bekayne

Once again, John Turmel falls short of electoral victory

Maysie Maysie's picture

Love you too Catchfire! Kiss

Catchfire Catchfire's picture

I'm sorry, Maysie. Go you three guys I've never heard of! Especially the orange one!

Maysie Maysie's picture

Dude, you are so trolling. Tongue out

Catchfire Catchfire's picture

Dayumm, Busted. We out. Ladies and Gentlemen, Mr. Bill Withers...

Scott Piatkowski Scott Piatkowski's picture

I'm with Mycroft. I think the idea of Cathy Crowe representing them at Queen's Park scared enough old money Tories that they were willing to shift their votes to Murray. In my opinion:

The NDP picked up votes from the Liberals and the Greens.

The Liberals picked up votes from the Tories and the Greens.

The Tories picked up their Elections Ontario rebate (but just barely).

Great job, Cathy (and team)! Please run again next October.

mimeguy

Congratulations to Cathy Crowe on a well run campaign and anyone here who worked the campaign. 

RevolutionPlease RevolutionPlease's picture

That was pretty impressive for Cathy Crowe.  Well done!

Lola 101

Aside from the predictable results (which happily show the PCs taking a beating), should we be worried about social democrats leading a "tax-grab" revolt while at the same time championing the virtues of the Sally Anne army?  And what's this pursuit of populism worth in the next provincial election?  How many NDP seats are we willing to trade off for anti-tax resentment and a potential Hudak backlash?

Stockholm

Huh??? First of all, the NDP campaign in Toronto Centre was not nearly as anti-HST centered as it had been in St. Paul and was much more focused on social issues - which made sense given the candidate. I have no idea what you're talking about with regard to "championing the Sally Anne army". There is a palliative care hospital in the riding that was in danger of closing - any reasonable persona would be alarmed about that. Given that the Ontario PCs have crashed and burned and three straight byelections - and don't see any evidence of a "Hudak backlash" unless you meant a backlash AGAINST him. Something tells me we won't see very many people (if any) in the next Ontario election saying "Oh I'm going to vote PC because the NDP told me to".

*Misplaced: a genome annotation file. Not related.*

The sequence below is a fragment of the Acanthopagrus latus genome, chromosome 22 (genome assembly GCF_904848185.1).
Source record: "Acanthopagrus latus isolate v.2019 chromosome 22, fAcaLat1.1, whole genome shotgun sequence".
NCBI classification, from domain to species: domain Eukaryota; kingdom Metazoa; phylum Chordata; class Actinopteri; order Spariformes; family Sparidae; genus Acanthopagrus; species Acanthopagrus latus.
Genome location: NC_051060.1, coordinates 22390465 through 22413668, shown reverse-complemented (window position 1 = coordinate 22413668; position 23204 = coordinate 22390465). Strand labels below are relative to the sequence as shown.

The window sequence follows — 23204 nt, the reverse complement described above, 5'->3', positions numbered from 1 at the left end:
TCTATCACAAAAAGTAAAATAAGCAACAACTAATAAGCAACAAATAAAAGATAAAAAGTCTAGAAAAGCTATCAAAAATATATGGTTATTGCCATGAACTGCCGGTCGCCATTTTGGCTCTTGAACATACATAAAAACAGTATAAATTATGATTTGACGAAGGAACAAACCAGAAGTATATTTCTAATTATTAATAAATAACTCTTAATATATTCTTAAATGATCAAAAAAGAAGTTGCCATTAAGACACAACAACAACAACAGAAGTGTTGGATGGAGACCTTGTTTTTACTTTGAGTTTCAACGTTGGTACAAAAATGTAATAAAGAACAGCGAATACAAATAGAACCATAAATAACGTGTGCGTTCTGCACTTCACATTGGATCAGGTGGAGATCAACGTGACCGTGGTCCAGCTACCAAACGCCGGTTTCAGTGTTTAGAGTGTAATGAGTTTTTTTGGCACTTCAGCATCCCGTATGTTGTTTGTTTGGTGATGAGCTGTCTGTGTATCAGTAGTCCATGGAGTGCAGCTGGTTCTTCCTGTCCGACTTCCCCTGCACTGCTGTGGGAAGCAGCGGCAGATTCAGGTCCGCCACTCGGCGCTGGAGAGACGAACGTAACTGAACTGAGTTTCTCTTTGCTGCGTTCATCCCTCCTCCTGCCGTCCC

Lord Palmerston

Stockholm wrote:
Huh??? First of all, the NDP campaign in Toronto Centre was not nearly as anti-HST centered as it had been in St. Paul and was much more focused on social issues - which made sense given the candidate. I have no idea what you're talking about with regard to "championing the Sally Anne army". There is a palliative care hospital in the riding that was in danger of closing - any reasonable persona would be alarmed about that. Given that the Ontario PCs have crashed and burned and three straight byelections - and don't see any evidence of a "Hudak backlash" unless you meant a backlash AGAINST him. Something tells me we won't see very many people (if any) in the next Ontario election saying "Oh I'm going to vote PC because the NDP told me to".

While I've spoken out against the anti-HST campaign, I (mostly) agree with Stockholm here.  It was not an HST-dominated campaign like in St. Pauls.

Scott Piatkowski Scott Piatkowski's picture

Lola 101 wrote:
Aside from the predictable results (which happily show the PCs taking a beating), should we be worried about social democrats leading a "tax-grab" revolt while at the same time championing the virtues of the Sally Anne army?  And what's this pursuit of populism worth in the next provincial election?  How many NDP seats are we willing to trade off for anti-tax resentment and a potential Hudak backlash?

I don't see how you can start a paragraph with "aside from the predictable results" and then suggest that something that is the exact opposite of those results (a PC resurgence) is going to happen.

The NDP has been (properly) speaking out against the giveaway to corporations that the HST emboddies for months, and there hasn't been any surge for the Tories in either St. Pauls or Toronto Centre. In fact, its the NDP that has shown the only real growth among opposition parties in those by-elections -- and, in the case of TC, that growth was quite significant.

As well, the issue with Grace was that it was slated to close. Now, thanks almost entirely to Cathy Crowe pointing out what a loss to the community that would be, it's not. I didn't see any "championing the virtues of the Sally Anne army" going on. Do you have a link that would support that statement?

Sunday Hat

The "social democrats" campaigned against a tax transfer that takes money from the poor and gives it to the rich.

They campaigned to keep a hospital open instead of selling its services off.

Shake your head until the silly comes out.

nicky

It is interesting to speculate on the vote shifts in the byelection. For all of McGuinty's problems the Liberal vote is only down 2% from the general election, despite the absence of a strong incumbent. The NDP vote swelled nicely from 19 to almost 34%. The conservatives, running the same quite presentable candidate as before, lost 4%. The Greens ran above their provincial average in TC by 2% in the general election but last night saw their vote evaporate, from 9.7 down to 2.8.

I think there is some truth in all the theories of vote switching mentioned above. Intuitively, the Green vote went largely for Cathy Crowe but it is obvious the NDP's 15% increaase came mostly from other sources. In the south end of the riding where it was obvious that Crowe was the alternative, Stockholm is likely right  that some Conservatives switched to the NDP to beat Murray. Even so, much of the NDP increase must have come from the Liberals. This means that the Liberal vote in turn was augmented by leakage from the Cons and the Greens.